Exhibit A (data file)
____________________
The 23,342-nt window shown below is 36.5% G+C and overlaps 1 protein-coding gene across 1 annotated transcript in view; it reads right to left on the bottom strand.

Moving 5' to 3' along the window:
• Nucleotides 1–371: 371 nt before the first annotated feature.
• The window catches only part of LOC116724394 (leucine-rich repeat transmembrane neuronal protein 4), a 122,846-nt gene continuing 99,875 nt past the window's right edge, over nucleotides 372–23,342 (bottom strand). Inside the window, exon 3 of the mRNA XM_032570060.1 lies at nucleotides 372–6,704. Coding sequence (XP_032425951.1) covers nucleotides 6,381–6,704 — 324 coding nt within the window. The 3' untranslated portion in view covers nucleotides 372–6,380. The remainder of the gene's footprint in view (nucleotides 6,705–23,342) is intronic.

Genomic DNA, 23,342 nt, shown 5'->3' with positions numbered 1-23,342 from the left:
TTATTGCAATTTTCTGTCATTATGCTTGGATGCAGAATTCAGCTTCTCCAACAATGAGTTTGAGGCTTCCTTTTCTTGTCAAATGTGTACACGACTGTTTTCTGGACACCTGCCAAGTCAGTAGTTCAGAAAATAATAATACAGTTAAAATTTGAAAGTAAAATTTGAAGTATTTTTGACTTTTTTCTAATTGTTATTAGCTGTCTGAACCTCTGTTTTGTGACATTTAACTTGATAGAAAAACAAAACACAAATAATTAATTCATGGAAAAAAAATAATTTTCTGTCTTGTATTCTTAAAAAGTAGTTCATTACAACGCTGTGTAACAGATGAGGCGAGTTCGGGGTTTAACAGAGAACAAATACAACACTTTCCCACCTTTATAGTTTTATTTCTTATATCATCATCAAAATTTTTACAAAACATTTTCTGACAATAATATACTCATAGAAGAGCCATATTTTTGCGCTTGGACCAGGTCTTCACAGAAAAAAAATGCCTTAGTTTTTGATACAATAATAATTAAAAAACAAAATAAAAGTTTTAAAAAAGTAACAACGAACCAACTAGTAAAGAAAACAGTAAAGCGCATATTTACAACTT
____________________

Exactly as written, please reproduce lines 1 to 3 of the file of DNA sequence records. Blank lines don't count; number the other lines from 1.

The 23,342-nt window shown below is 36.5% G+C and overlaps 1 protein-coding gene across 1 annotated transcript in view; it reads right to left on the bottom strand.

Moving 5' to 3' along the window:
• Nucleotides 1–371: 371 nt before the first annotated feature.